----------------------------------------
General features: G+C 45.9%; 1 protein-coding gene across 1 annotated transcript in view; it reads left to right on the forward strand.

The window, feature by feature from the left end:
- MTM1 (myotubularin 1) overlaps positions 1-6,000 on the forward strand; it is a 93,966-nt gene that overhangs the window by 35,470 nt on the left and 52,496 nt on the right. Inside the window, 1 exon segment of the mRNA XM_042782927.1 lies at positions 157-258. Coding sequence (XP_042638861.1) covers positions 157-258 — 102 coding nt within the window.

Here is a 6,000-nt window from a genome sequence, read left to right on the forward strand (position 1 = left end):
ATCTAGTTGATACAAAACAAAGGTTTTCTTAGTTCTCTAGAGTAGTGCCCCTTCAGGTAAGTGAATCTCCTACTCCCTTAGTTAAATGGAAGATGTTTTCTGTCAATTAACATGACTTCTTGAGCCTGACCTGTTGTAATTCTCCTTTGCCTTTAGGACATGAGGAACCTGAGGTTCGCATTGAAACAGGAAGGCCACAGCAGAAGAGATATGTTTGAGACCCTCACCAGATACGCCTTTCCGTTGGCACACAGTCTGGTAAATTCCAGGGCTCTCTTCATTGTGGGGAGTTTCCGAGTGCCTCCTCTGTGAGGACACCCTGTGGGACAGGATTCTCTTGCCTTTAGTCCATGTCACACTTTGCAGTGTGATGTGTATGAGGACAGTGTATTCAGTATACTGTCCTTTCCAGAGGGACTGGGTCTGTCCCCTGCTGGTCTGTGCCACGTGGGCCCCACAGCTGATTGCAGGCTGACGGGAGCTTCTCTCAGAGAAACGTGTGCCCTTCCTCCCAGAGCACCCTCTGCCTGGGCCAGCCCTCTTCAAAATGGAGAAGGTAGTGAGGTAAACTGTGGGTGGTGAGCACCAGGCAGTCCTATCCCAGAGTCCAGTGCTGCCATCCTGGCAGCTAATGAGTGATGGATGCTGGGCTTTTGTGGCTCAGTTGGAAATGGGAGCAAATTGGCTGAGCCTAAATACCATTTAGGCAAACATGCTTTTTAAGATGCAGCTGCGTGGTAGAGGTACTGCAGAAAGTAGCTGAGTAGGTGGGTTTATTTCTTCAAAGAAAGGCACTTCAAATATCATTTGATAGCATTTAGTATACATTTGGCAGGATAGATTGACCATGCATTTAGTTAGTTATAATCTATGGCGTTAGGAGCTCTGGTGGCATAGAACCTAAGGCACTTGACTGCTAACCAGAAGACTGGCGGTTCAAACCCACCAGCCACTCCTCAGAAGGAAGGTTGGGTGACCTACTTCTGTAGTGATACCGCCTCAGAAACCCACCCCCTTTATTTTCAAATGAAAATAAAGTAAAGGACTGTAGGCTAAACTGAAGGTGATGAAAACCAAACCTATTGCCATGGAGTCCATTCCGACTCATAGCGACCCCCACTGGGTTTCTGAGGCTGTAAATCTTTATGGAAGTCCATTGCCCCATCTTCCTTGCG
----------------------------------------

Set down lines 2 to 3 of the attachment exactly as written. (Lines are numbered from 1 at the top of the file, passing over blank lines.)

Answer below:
The window, feature by feature from the left end:
- MTM1 (myotubularin 1) overlaps positions 1-6,000 on the forward strand; it is a 93,966-nt gene that overhangs the window by 35,470 nt on the left and 52,496 nt on the right. Inside the window, 1 exon segment of the mRNA XM_042782927.1 lies at positions 157-258. Coding sequence (XP_042638861.1) covers positions 157-258 — 102 coding nt within the window.